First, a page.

The Unfortunate Decisions of Dahlia Moss by Max Wirestone
I liked this book. It’s not heavy or deep, but it is well written.
The basic plot isn’t terribly new (amateur sleuth solves mystery, discovers meaning in her life), but it is done well.
This is also one of a growing, but still small, body of good fiction about online games and gamers. As I have remarked before, video gaming is certainly influencing popular fiction, but a lot of the influence is bad.
This book captures the spirit and culture of gamers pretty well, but does not emulate the horrific storytelling patterns of video games. Cosplay, si; gruesome beheadings, no!
The online game actually adds a fun twist to the usual mystery: Dahlia is hired to solve a crime that occurred in the online fantasy game Kingdoms of Zoth. When the client is murdered IRL, Dahlia has to sift through the roster of suspects in both digital and physical worlds. Everyone has both digital and physical identities and motives, which makes things harder to figure out.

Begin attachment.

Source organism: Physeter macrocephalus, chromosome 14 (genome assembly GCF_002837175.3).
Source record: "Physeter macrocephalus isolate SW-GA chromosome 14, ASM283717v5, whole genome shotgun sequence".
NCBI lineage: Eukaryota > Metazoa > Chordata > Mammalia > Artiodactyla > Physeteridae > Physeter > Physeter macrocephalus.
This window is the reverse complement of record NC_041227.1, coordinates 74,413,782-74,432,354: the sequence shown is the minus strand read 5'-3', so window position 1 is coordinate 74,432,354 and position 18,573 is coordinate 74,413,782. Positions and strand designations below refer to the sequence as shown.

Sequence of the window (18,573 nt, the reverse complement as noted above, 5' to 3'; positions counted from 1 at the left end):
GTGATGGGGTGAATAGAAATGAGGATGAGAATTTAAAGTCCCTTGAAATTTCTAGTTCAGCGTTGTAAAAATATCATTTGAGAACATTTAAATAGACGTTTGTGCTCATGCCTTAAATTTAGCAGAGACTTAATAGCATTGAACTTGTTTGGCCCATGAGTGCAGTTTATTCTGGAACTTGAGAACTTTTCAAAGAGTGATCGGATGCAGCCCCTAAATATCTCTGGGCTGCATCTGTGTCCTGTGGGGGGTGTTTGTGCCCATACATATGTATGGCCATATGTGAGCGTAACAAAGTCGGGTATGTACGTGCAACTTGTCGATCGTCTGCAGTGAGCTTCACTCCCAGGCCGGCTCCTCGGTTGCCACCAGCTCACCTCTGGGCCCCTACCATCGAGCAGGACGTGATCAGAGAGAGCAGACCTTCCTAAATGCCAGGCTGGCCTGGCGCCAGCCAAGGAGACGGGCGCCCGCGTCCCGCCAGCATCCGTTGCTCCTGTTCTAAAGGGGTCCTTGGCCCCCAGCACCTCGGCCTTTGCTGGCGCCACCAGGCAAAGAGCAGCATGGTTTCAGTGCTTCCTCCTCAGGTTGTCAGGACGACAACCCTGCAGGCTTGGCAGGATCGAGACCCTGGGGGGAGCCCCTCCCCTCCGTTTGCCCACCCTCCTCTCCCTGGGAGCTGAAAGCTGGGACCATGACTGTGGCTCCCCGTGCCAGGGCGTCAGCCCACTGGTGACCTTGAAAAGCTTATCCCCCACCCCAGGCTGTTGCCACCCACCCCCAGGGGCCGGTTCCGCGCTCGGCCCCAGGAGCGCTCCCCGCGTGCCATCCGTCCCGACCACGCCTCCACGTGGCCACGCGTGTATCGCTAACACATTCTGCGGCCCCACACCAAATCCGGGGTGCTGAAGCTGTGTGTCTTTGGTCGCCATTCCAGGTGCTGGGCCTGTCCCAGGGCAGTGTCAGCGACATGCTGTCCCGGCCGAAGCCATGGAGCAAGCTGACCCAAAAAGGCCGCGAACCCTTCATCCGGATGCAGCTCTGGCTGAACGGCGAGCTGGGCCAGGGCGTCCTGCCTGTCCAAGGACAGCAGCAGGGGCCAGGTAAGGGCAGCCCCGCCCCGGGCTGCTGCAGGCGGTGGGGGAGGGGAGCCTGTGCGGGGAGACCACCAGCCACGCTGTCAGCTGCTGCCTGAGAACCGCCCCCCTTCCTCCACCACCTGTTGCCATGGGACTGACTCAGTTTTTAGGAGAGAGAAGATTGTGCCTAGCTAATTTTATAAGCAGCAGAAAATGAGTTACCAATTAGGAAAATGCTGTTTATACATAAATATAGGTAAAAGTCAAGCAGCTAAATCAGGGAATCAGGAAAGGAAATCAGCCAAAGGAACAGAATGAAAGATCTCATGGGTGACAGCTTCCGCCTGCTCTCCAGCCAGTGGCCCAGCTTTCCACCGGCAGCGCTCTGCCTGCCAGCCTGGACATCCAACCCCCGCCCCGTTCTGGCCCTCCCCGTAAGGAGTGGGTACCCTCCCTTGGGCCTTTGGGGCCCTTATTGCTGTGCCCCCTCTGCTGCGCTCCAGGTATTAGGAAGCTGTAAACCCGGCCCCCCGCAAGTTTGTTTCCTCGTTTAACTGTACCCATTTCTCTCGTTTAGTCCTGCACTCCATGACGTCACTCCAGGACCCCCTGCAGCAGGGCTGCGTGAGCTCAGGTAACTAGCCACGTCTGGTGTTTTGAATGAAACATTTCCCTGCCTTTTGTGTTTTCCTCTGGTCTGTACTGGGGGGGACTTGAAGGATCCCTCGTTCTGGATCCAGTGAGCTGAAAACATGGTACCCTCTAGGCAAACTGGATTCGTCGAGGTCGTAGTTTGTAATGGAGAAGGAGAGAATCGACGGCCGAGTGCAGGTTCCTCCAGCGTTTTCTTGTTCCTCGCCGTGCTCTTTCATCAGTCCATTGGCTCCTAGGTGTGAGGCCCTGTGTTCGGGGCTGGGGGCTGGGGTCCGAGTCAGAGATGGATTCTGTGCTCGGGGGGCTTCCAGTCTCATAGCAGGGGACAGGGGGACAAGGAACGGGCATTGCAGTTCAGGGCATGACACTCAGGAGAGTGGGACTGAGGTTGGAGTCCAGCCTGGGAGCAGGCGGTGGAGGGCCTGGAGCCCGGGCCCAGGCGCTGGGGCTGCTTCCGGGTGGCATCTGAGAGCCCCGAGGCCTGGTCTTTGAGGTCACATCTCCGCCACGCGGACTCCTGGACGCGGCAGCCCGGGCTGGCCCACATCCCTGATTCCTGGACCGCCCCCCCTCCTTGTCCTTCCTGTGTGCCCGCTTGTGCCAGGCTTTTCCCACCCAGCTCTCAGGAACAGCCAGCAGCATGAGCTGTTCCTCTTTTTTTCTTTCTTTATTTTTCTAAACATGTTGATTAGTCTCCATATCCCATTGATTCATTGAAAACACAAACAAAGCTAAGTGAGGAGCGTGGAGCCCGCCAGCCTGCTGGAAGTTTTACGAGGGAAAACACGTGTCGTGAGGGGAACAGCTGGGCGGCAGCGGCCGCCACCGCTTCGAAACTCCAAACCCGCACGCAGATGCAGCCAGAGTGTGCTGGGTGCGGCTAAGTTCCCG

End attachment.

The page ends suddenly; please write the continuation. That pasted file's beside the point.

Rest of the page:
I enjoyed the dual funerals, physical and digital, as well as the crazy convention action.
Most important, Wirestone writes well, and clearly knows the life of gamers very well. I’m sure he has done a lot of careful “research” in online worlds. 🙂
Dahlia’s monlogues and the dialog was readable and fun, and even literate in places, and, of course, we like and care about Dahlia and her (rather goofy) friends.
- Max Wirestone, The Unfortunate Decisions of Dahlia Moss, New Yoirk, Hatchette, 2015.
Sunday Book Reviews